From Thomas Jefferson
Th: J. to mr. Madison. July 14. 04.
The inclosed reclamations of Girod & Chote against the claims of Bapstropp to a monopoly of the Indian commerce1 supposed to be under the protection of the 3d article of the Louisiana convention,2 as well as some other claims to abusive grants, will probably force us to meet that question. The article has been worded with remarkeable caution on the part of our negociators. It is that the inhabitants shall be admitted as soon as possible, according to the principles of our constn., to the enjoyment of all the rights of citizens, and, in the mean time, en attendant, shall be maintained in their liberty, property & religion. That is that they shall continue under the protection of the treaty, until the principles of our constitution can be extended to them, when the protection of the treaty is to cease, and that of our own principles to take it’s place. But as this could not be done at once, it has been provided to be as soon as our rules will admit. Accordingly Congress has begun by extending about 20. particular laws by their titles, to Louisiana.3 Among these is the act concerning intercourse with the Indians, which establishes a system of commerce with them, admitting no monopoly. That class of rights therefore are now taken from under the treaty & placed under the principles of our laws. I imagine it will be necessary to express an opinion to Govr Claiborne on this subject, after you shall have made up one.4 Affectte. salutations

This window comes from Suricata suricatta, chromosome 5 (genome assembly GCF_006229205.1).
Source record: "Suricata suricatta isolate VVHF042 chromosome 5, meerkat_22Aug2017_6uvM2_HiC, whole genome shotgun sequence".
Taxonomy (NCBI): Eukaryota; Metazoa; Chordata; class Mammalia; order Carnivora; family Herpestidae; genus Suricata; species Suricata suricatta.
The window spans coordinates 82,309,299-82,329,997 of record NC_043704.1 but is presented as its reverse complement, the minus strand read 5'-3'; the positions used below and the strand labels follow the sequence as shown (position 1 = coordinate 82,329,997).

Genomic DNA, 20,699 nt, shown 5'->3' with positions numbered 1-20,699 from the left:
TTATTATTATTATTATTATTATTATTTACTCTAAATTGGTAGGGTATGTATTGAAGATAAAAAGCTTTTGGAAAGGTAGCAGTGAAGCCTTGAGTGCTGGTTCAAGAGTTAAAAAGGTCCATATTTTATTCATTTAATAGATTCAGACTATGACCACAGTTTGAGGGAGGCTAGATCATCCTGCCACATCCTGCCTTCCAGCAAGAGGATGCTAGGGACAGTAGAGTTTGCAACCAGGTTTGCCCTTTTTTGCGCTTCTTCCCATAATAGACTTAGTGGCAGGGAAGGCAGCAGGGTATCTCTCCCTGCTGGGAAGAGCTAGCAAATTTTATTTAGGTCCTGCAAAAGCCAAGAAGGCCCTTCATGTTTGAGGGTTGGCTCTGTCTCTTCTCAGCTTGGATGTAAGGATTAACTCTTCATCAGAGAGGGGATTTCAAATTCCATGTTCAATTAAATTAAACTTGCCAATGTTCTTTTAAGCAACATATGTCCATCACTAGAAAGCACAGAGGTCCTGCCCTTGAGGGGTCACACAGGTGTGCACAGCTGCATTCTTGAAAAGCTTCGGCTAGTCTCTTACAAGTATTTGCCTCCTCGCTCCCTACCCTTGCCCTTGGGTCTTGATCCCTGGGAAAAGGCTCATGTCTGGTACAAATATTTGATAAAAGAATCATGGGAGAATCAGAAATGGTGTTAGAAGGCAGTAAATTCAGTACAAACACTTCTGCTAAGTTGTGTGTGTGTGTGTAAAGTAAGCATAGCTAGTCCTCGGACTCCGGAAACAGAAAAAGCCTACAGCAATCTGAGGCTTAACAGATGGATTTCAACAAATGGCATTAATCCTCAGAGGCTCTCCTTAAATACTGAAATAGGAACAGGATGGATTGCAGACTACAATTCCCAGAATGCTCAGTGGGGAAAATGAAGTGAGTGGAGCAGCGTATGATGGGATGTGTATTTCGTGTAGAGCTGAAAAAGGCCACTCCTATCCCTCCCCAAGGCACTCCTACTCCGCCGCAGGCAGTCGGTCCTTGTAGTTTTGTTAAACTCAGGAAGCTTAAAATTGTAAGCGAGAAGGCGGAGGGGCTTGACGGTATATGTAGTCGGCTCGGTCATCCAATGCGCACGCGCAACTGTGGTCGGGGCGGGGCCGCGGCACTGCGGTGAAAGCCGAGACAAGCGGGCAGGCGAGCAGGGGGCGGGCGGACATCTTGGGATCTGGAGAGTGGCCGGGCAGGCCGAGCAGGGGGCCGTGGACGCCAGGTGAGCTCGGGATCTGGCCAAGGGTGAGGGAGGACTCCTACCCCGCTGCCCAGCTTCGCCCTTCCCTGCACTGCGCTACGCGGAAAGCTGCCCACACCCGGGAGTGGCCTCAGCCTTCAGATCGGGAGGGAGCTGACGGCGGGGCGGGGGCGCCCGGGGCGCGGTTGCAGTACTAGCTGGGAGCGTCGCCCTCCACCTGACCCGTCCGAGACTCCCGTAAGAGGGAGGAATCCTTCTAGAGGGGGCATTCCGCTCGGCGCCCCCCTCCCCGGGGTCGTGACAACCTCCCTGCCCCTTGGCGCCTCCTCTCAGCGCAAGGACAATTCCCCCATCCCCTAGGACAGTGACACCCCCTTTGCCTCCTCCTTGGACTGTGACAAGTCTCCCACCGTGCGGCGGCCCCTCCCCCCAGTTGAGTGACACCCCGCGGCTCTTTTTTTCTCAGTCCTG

RC and enclosure (DNA: RG 59, ML); FC (DLC: Jefferson Papers); Tr (MHi). RC docketed by Wagner, with his notation: “Bastrop’s monopoly.” For enclosure, see n. 1.
1. In the enclosed letter from Girod & Chote to Jefferson, dated 10 June 1804 at New Orleans (3 pp.; in French; docketed by Jefferson as received 10 July), the writer expressed displeasure at Claiborne’s extension of Baron de Bastrop’s privilege and requested that it be revoked.
2. For Baron de Bastrop’s claim that Article 3 of the Louisiana Purchase treaty entitled him to retain his exclusive trading privilege with the Indians, see Claiborne to JM, 7 June 1804, and n. 1. For Article 3, see Miller, Treaties description begins Hunter Miller, ed., Treaties and Other International Acts of the United States of America (8 vols.; Washington, 1930–48). description ends , 2:501.
3. See section 7 of “An Act erecting Louisiana into two territories, and providing for the temporary government thereof,” 26 Mar. 1804 (U.S. Statutes at Large description begins The Public Statutes at Large of the United States of America … (17 vols.; Boston, 1848–73). description ends , 2:283, 285, 289).
4. If JM wrote to Claiborne on the subject, the letter has not been found.